At 0100 we managed to get his bow tight up so the Fury could get a mooring aboard, but as he touched, his bows cut through our tow rope and they failed to get a mooring strong enough to hold him. Once more she started her voyage through the harbour and shipping. At 0130 I connected up again with another 8-inch manila, but the sharp edge of her bows cut through it and we picked up the rope in our propeller, disabling ourselves. We started to drift through the ships ourselves, even after we had let both our anchors down. Eventually we brought up and helplessly watched the Fury drive on to the beach.
Here she lay, high and dry. She was eventually refloated and towed back to England, but such was the pressure of work on the shipyards and the quantity of new destroyers now joining the fleet that she was never repaired, but instead written off as a constructive total loss. She was immediately sold to the shipbreaking firm of T. W. Ward and arrived at Briton Ferry on 18 August where she was dismantled. A sad end to a proud ship.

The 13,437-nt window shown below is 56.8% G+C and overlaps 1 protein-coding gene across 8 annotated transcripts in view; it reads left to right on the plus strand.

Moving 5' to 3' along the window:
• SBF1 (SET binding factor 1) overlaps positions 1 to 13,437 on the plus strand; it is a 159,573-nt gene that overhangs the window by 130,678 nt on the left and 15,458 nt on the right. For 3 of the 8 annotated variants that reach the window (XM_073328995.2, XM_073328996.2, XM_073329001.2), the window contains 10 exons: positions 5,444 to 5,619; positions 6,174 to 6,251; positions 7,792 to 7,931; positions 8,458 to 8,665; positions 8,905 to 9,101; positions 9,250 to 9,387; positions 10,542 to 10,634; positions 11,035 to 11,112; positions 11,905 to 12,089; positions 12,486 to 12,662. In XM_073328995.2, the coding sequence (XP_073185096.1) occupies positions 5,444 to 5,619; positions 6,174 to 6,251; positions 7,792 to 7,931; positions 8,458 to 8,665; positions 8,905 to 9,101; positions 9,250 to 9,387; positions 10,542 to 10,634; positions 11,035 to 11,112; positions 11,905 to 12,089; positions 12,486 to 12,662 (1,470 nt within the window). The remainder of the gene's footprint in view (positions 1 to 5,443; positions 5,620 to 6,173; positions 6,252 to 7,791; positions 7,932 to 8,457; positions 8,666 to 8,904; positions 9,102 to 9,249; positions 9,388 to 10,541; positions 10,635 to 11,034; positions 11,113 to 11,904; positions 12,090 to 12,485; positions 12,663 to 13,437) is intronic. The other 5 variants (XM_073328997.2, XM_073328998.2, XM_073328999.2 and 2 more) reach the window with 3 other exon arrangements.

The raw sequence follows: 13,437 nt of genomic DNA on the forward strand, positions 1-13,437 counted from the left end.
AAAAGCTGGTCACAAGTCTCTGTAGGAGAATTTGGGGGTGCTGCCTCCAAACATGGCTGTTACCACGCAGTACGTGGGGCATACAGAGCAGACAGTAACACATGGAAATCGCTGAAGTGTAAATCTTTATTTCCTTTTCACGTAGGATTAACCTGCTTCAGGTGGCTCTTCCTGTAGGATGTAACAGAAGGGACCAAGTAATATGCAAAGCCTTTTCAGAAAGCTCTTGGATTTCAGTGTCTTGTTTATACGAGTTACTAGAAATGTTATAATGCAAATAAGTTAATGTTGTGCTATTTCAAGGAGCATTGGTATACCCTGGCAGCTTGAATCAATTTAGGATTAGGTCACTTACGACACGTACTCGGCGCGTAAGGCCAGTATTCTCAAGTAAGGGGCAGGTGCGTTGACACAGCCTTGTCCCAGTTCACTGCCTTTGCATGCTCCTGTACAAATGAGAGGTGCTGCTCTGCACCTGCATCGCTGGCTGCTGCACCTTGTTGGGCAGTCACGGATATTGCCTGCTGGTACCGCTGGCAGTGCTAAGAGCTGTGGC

A few days later, the brand new destroyer Swift (Lieutenant Commander J. R. Gower) suffered a similar fate, joining the growing list of destroyer casualties, when she struck a mine at 0730 on 24 June, and sank with heavy casualties.